Urgent referral to A&E is needed for patients presenting with:
- ACS: crushing/squeezing chest pain at rest, possibly accompanied by nausea, sweating, shortness of breath or dizziness, pain radiation from left arm to jaw may be present.
- Aortic aneurysm dissection – symptoms include sharp tearing pain, dyspnoea, syncope, a feeling of impending doom.
- PE – includes symptoms of sharp sudden pain in a patient with a history of recent inactivity/stasis – perhaps recent long-haul travel, recent surgical procedure under general anaesthetic or hospital admission which has restricted normal level of activity, breathlessness.
Chest pain not necessarily requiring urgent transfer to A&E:
- Angina – similar symptoms to ACS, but pain experienced on exertion and relieved at rest (possibly with a history of CVD). If the patient is unstable patient should be treated along the lines of ACS. Treat initially with GTN.
- Chest infection/pleurisy; patient will present with pain on moving or breathing, presents as sharp central pain. Patient may also have a fever. This can be safely treated in primary care setting.
- Pericarditis; again, symptoms as pleurisy, to be treated with NSAIDs if suitable for patient, consider outpatient ECG.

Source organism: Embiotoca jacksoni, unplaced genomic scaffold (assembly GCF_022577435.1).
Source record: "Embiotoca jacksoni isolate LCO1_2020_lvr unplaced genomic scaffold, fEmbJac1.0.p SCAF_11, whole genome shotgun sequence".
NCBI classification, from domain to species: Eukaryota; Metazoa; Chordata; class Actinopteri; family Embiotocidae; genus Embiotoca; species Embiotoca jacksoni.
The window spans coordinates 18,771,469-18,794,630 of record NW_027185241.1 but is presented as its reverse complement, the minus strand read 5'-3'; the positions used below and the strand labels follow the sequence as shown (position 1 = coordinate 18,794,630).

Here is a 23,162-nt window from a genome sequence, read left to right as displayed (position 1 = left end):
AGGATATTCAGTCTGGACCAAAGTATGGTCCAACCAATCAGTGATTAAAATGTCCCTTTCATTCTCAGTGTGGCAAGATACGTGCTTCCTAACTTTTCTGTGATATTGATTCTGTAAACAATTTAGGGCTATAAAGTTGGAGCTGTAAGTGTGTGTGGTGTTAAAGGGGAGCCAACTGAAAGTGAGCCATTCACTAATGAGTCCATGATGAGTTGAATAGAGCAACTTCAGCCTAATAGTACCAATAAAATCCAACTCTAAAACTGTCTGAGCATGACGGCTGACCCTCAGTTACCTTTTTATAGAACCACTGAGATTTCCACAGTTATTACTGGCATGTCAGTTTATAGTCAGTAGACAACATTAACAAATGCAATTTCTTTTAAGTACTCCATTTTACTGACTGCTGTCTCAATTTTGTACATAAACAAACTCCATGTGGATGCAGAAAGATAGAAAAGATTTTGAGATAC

- GORD – burning pain, retrosternal. May have a long history, possibly associated with particular foods. Not particularly urgent unless presenting with malaena or haematemesis. Patient may require gastroscopy; primary care may involve PPIs or H2 blockers.
It is vital to take a detailed history, as well as appropriate observations (BP, ECG, pulse, respiratory rate, temperature).
P – Provocation/palliation – what triggers the pain? What relieves it?
Q – Quality – what is the pain like? Stabbing, crushing, aching, dull, tearing. Also use pain scale.
R – Radiation – where does the pain begin, and where does it radiate to?
S – Site – what’s the location of the pain?
T – Timing – when did the pain start? What was the duration? How many episodes have there been? When did the episodes start? Is it getting better or worsening?
Also, record any accompanying symptoms such as dizziness, nausea/vomiting/burping, feeling of impending doom, syncope.
Symptoms suggesting ACS need urgent referral to hospital. If this is the case, the patient should be given 300mg aspirin and high-flow oxygen.